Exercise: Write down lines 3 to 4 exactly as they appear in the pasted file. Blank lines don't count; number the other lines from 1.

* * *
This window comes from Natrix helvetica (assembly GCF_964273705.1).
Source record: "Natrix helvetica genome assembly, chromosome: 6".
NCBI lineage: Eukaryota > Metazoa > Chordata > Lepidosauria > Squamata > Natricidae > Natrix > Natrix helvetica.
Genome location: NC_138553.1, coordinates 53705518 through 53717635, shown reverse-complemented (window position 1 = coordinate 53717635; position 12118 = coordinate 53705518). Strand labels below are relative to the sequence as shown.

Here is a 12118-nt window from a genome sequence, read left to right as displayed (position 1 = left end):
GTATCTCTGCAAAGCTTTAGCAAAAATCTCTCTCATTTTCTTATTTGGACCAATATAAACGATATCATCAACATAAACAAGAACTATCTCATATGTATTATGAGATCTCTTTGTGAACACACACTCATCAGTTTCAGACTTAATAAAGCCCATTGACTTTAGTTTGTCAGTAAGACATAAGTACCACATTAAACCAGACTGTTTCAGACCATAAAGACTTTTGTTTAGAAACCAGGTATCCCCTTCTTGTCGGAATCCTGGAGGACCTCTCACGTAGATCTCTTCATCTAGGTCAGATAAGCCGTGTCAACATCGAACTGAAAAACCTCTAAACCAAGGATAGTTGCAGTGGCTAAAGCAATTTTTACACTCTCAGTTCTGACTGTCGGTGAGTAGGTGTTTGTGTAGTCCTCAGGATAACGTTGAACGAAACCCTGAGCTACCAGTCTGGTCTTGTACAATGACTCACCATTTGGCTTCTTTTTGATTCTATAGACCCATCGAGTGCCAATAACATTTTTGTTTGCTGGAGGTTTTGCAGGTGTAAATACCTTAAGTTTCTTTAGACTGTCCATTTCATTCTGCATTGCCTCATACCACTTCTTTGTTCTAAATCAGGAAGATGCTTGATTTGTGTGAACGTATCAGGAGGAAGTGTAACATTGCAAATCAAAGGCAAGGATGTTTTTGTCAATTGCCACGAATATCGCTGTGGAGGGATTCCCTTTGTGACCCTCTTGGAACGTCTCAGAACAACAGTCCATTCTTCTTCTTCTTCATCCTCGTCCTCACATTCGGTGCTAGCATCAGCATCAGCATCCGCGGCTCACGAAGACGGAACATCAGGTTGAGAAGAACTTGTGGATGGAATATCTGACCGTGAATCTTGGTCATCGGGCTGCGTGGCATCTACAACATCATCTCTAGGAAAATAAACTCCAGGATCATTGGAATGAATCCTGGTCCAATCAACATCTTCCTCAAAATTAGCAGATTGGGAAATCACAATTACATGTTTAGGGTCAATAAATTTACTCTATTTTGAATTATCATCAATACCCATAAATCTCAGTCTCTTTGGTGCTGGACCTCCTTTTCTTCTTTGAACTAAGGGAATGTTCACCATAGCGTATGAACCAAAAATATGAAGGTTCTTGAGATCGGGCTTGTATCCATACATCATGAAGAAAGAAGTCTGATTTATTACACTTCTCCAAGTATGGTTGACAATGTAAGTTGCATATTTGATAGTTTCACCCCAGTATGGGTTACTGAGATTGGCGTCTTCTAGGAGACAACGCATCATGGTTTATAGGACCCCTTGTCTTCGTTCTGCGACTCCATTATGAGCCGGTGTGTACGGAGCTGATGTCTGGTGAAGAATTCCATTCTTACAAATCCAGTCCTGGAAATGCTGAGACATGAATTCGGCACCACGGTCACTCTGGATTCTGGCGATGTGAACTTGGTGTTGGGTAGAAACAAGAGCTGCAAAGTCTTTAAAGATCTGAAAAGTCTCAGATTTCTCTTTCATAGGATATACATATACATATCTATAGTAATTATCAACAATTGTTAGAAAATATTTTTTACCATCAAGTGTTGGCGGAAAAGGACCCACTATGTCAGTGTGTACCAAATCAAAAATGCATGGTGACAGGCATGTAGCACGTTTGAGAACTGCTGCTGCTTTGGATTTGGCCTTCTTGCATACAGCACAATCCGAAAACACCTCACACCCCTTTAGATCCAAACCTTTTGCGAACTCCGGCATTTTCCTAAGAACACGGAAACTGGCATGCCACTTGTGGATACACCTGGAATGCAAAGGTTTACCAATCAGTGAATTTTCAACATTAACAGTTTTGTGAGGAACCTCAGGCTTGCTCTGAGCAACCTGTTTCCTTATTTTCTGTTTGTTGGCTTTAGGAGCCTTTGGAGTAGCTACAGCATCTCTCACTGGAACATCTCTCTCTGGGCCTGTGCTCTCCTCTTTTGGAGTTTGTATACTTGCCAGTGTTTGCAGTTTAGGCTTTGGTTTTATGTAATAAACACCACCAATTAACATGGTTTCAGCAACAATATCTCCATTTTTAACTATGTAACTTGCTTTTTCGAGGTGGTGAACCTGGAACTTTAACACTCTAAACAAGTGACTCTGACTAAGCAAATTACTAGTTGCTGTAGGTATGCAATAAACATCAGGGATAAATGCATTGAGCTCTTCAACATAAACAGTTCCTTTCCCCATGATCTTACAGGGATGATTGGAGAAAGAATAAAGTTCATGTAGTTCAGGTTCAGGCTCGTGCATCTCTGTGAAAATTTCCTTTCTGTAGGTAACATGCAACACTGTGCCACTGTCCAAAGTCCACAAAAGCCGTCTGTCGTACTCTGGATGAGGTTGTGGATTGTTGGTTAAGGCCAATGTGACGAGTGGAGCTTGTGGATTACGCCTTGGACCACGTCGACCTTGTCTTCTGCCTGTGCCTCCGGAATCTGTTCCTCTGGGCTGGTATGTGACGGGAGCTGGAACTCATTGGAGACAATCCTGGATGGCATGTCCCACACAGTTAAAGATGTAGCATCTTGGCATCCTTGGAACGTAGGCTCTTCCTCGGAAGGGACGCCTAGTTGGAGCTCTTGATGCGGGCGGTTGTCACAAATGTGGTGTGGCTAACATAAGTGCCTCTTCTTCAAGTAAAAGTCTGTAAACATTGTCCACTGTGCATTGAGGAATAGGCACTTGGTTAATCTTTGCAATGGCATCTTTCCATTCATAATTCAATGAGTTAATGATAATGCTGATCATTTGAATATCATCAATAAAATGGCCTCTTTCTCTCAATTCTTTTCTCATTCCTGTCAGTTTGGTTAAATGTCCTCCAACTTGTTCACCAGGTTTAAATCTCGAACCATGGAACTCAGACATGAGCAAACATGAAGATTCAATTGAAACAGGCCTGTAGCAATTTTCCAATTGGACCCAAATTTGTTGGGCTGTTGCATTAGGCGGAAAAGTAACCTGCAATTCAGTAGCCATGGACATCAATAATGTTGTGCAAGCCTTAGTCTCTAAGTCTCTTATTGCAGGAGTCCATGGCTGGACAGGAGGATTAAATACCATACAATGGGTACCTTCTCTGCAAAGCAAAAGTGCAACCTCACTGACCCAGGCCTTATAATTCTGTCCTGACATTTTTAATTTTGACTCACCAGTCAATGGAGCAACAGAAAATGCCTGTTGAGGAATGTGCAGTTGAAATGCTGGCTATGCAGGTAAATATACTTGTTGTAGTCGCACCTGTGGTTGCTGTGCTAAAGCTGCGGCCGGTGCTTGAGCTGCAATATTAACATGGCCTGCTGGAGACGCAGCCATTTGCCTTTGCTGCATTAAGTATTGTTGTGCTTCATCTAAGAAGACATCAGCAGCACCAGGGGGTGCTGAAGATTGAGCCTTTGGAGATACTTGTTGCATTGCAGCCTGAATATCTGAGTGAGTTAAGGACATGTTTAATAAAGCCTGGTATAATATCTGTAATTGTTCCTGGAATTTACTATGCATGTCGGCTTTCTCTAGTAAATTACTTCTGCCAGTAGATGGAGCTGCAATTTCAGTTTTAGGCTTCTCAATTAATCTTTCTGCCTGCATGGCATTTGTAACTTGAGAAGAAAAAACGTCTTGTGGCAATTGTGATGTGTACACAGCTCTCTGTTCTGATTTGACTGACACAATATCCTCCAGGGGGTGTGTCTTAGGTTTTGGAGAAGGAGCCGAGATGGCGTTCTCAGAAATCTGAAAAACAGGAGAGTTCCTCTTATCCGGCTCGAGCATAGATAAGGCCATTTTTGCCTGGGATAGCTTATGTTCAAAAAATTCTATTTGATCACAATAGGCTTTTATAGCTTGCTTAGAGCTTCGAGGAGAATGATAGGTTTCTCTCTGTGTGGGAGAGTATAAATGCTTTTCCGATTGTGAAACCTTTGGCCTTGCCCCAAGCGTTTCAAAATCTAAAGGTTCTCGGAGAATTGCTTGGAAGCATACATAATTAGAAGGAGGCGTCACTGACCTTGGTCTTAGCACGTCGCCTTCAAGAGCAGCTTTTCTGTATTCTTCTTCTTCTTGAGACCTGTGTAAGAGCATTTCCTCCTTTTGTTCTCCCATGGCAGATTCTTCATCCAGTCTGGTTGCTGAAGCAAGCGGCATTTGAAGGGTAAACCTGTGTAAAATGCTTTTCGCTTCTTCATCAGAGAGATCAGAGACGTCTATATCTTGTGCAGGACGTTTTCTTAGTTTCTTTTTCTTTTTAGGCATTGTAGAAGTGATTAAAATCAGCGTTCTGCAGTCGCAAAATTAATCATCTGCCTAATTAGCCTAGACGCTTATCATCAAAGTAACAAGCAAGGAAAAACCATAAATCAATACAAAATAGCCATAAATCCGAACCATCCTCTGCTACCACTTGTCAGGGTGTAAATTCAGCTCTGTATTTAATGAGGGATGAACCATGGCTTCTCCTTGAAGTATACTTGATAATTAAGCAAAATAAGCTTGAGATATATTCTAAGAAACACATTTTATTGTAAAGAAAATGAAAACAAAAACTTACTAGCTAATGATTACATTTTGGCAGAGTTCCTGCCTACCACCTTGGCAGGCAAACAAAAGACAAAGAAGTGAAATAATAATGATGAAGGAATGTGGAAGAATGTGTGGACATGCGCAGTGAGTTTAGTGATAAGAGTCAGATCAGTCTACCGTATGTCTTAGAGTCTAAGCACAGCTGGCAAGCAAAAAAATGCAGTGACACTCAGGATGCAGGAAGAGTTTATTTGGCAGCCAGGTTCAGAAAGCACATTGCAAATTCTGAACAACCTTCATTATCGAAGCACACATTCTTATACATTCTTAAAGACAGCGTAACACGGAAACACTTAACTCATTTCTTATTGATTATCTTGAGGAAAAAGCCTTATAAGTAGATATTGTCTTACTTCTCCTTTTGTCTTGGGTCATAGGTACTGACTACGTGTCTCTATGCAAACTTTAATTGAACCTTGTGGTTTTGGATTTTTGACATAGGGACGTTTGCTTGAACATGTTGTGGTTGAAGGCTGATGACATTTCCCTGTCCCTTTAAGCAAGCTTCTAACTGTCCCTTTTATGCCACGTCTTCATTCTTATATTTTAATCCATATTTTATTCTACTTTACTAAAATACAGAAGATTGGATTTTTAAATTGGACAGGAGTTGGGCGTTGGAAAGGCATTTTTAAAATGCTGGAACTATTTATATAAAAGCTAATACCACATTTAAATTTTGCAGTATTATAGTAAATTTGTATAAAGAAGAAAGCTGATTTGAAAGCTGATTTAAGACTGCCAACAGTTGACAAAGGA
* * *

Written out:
NCBI lineage: Eukaryota > Metazoa > Chordata > Lepidosauria > Squamata > Natricidae > Natrix > Natrix helvetica.
Genome location: NC_138553.1, coordinates 53705518 through 53717635, shown reverse-complemented (window position 1 = coordinate 53717635; position 12118 = coordinate 53705518). Strand labels below are relative to the sequence as shown.